When I first read this book, the prose was very poor, but when I approached the author with specific problems (I’m an editor as well as a reviewer) She agreed to revise the book according to my suggestions. I didn’t have time to re-read the whole book, but I did look at the first couple of chapters. If, as the author assures me, the rest of the book has improved to the same degree, then she has followed my instructions and turned what was passive prose into something more active and engaging. What follows is my review of the story.
Oxford Blood is a new adult paranormal fantasy set at a version of Oxford University populated with good looking Vampires with nasty habits. I haven’t read vampire books for a while, having become rather jaded with them. It seemed to me that the paranormal genre had become flooded with various versions of the same stories, but I picked this one up because someone told me it was good.
Though not brilliant, it is indeed a good story, one that I think young adult readers who’re into vampires, parties and a bit of sex will enjoy a great deal. The characters are well drawn and easy to relate to, and though the vampires themselves are pretty much the same as they are in all modern vampire tales, the story itself, even with the common element of a love triangle, is quite unique.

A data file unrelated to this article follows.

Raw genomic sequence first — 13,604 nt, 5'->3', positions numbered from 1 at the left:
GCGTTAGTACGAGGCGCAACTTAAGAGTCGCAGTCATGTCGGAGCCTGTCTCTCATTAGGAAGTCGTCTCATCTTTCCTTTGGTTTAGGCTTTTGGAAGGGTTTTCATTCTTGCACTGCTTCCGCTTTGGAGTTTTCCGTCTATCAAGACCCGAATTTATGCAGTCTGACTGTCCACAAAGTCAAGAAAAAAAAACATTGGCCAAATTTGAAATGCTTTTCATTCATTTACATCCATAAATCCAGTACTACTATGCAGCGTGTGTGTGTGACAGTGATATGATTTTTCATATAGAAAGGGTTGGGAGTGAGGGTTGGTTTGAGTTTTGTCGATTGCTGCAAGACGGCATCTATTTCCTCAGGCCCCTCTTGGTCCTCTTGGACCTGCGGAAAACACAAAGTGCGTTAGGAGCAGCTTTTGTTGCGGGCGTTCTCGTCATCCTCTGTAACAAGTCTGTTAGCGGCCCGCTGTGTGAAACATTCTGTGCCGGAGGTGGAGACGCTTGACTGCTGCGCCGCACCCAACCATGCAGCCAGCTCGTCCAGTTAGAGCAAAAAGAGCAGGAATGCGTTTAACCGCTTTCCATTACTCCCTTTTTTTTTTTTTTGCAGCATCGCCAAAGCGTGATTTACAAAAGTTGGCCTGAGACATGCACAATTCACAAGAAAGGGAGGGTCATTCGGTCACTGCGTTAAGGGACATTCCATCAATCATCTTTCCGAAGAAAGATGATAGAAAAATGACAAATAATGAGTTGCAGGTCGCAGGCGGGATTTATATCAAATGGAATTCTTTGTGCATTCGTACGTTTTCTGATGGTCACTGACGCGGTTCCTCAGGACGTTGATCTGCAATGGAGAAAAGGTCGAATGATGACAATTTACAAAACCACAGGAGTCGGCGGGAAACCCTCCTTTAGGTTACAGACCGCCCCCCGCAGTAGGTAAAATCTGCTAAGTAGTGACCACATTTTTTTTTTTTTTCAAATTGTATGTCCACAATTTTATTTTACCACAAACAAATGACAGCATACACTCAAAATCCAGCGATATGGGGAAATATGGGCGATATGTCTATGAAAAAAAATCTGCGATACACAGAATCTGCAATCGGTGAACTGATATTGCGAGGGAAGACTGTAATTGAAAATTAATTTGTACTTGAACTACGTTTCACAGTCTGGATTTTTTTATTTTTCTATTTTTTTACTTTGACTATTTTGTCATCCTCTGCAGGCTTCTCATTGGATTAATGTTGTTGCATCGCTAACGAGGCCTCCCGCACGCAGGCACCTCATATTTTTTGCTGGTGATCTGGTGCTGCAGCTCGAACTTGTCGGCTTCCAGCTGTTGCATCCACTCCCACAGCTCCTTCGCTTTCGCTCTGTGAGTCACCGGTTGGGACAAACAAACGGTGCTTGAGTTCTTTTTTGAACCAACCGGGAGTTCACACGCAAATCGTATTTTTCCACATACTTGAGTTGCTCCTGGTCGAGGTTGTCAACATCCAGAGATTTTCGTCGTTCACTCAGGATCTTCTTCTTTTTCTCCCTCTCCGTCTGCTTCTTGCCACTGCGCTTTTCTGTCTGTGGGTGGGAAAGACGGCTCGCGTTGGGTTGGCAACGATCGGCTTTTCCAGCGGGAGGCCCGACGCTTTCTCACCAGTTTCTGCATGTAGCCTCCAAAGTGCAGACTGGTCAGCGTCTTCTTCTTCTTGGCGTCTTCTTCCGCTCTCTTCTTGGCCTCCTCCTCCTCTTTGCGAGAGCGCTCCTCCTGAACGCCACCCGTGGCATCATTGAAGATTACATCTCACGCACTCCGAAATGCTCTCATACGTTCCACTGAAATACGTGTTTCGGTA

It begins with Harriet’s arrival at Oxford and focuses, almost exclusively, on her social activities. It’s not long before she notices the plethora of extremely gorgeous boys and the reader realizes that they are vampires long before she does. Harriet grew up with her Aunt, her mother being just a glamorous woman who came to visit every now and then, but now, she learns that her mother is a vampire as well, and the wife of the head of the clan, a 2,000 year old vampire. Of course, this is all a shock, but it’s softened by the fact that Tom, the boy she happens to be hot for, is one of them.
The Cavaliers are a kind of secret society of vampires, posing as an exclusive social club, but what happens at the new recruits inductions is more like a horror story. Harriet’s friends become involved and if she can’t stop this ancient ritual, her best friend will die to complete her boyfriend’s transformation into a vampire. Can she stop it?
The first part of the book is primarily about Harriet discovering the truth, getting together with Tom and setting the Oxford scene. It certainly is a great place to set a vampire story and adds a great deal of atmosphere to the story. I did find myself skimming some parts of the book, mostly due to weaknesses in the writing and the fact that I don’t find endless parties as interesting as Harriet. However, the last third of the book had some surprising twists and the end was excellent.
The plot, pacing and structure are good, and there is potential here for the series to develop some teeth, pardon the pun.
If you’re looking for an entertaining vampire story, then you’ll most likely enjoy this.